Progression to Diabetes

  • Weir G
  • Bonner-weir S
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This article proposes five stages in the progression of diabetes, each of which is characterized by different changes in -cell mass, phenotype, and function. Stage 1 is compensation: insulin secretion increases to maintain normoglycemia in the face of insulin resistance and/or decreasing -cell mass. This stage is characterized by maintenance of differentiated function with intact acute glucose-stimulated insulin secretion (GSIS). Stage 2 occurs when glucose levels start to rise, reach- ing 5.0–6.5 mmol/l; this is a stable state of -cell adaptation with loss of -cell mass and disruption of function as evidenced by diminished GSIS and -cell dedifferentiation. Stage 3 is a transient unstable period of early decompensation in which glucose levels rise relatively rapidly to the frank diabetes of stage 4, which is characterized as stable decompensation with more severe -cell dedifferentiation. Finally, stage 5 is char- acterized by severe decompensation representing a pro- found reduction in -cell mass with progression to ketosis. Movement across stages 1–4 can be in either direction. For example, individuals with treated type 2 diabetes can move from stage 4 to stage 1 or stage 2. For type 1 diabetes, as remission develops, progression from stage 4 to stage 2 is typically found. Delineation of these stages provides insight into the pathophysiology of both progression and remission of diabetes. Diabetes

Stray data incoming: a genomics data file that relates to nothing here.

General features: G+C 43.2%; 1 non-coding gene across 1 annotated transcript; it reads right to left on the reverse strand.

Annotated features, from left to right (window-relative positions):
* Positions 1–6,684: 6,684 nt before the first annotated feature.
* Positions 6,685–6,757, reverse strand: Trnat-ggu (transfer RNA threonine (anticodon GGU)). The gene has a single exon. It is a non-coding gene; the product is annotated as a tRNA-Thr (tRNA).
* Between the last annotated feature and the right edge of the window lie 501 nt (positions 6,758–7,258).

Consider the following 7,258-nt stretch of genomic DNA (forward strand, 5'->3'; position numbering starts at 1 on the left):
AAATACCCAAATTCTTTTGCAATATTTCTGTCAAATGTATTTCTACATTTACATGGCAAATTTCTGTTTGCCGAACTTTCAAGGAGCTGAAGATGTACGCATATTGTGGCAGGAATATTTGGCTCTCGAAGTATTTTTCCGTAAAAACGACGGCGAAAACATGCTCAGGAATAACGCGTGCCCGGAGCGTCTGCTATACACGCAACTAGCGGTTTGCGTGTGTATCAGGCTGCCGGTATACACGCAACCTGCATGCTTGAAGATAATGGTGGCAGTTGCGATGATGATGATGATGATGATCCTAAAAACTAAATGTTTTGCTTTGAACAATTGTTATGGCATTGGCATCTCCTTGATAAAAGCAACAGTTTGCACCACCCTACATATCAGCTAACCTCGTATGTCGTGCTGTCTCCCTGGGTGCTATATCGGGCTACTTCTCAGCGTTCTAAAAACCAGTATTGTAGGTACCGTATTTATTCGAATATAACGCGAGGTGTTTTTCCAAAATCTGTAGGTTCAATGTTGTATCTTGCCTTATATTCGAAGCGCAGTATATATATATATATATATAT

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  • Gordon C Weir

  • Susan Bonner-weir

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